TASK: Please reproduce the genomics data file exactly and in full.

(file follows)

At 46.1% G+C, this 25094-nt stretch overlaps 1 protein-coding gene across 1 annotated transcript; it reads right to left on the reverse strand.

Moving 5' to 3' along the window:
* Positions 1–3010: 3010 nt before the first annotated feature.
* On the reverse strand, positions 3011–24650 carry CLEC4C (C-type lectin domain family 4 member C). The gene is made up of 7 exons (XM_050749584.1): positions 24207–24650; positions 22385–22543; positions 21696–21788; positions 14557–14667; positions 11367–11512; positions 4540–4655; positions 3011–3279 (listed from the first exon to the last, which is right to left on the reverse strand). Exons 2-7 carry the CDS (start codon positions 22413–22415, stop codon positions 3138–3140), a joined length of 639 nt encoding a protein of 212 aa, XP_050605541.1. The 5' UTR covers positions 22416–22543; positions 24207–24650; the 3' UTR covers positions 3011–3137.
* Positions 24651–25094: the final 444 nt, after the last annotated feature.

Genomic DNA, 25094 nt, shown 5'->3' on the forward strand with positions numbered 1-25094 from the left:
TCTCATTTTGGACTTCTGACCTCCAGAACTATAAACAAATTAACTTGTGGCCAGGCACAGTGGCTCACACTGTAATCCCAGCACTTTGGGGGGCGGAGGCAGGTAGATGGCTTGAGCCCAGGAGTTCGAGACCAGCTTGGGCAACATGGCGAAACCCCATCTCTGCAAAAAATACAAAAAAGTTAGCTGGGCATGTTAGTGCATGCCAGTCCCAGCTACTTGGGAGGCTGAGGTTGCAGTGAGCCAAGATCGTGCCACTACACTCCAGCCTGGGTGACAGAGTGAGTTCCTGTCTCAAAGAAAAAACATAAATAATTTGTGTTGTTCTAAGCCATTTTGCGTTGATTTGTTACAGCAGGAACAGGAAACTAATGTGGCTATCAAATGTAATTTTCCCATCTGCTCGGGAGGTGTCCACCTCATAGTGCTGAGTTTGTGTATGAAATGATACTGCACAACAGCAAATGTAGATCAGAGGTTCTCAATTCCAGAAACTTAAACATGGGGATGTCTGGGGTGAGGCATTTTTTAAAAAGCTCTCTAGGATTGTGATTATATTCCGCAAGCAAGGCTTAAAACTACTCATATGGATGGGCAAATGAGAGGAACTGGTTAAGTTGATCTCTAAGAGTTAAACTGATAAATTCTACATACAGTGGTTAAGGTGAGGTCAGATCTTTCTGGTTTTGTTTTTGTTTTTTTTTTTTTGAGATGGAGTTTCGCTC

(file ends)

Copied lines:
At 46.1% G+C, this 25094-nt stretch overlaps 1 protein-coding gene across 1 annotated transcript; it reads right to left on the reverse strand.

Moving 5' to 3' along the window:
* Positions 1–3010: 3010 nt before the first annotated feature.
* On the reverse strand, positions 3011–24650 carry CLEC4C (C-type lectin domain family 4 member C). The gene is made up of 7 exons (XM_050749584.1): positions 24207–24650; positions 22385–22543; positions 21696–21788; positions 14557–14667; positions 11367–11512; positions 4540–4655; positions 3011–3279 (listed from the first exon to the last, which is right to left on the reverse strand). Exons 2-7 carry the CDS (start codon positions 22413–22415, stop codon positions 3138–3140), a joined length of 639 nt encoding a protein of 212 aa, XP_050605541.1. The 5' UTR covers positions 22416–22543; positions 24207–24650; the 3' UTR covers positions 3011–3137.
* Positions 24651–25094: the final 444 nt, after the last annotated feature.

Genomic DNA, 25094 nt, shown 5'->3' on the forward strand with positions numbered 1-25094 from the left:
TCTCATTTTGGACTTCTGACCTCCAGAACTATAAACAAATTAACTTGTGGCCAGGCACAGTGGCTCACACTGTAATCCCAGCACTTTGGGGGGCGGAGGCAGGTAGATGGCTTGAGCCCAGGAGTTCGAGACCAGCTTGGGCAACATGGCGAAACCCCATCTCTGCAAAAAATACAAAAAAGTTAGCTGGGCATGTTAGTGCATGCCAGTCCCAGCTACTTGGGAGGCTGAGGTTGCAGTGAGCCAAGATCGTGCCACTACACTCCAGCCTGGGTGACAGAGTGAGTTCCTGTCTCAAAGAAAAAACATAAATAATTTGTGTTGTTCTAAGCCATTTTGCGTTGATTTGTTACAGCAGGAACAGGAAACTAATGTGGCTATCAAATGTAATTTTCCCATCTGCTCGGGAGGTGTCCACCTCATAGTGCTGAGTTTGTGTATGAAATGATACTGCACAACAGCAAATGTAGATCAGAGGTTCTCAATTCCAGAAACTTAAACATGGGGATGTCTGGGGTGAGGCATTTTTTAAAAAGCTCTCTAGGATTGTGATTATATTCCGCAAGCAAGGCTTAAAACTACTCATATGGATGGGCAAATGAGAGGAACTGGTTAAGTTGATCTCTAAGAGTTAAACTGATAAATTCTACATACAGTGGTTAAGGTGAGGTCAGATCTTTCTGGTTTTGTTTTTGTTTTTTTTTTTTTGAGATGGAGTTTCGCTC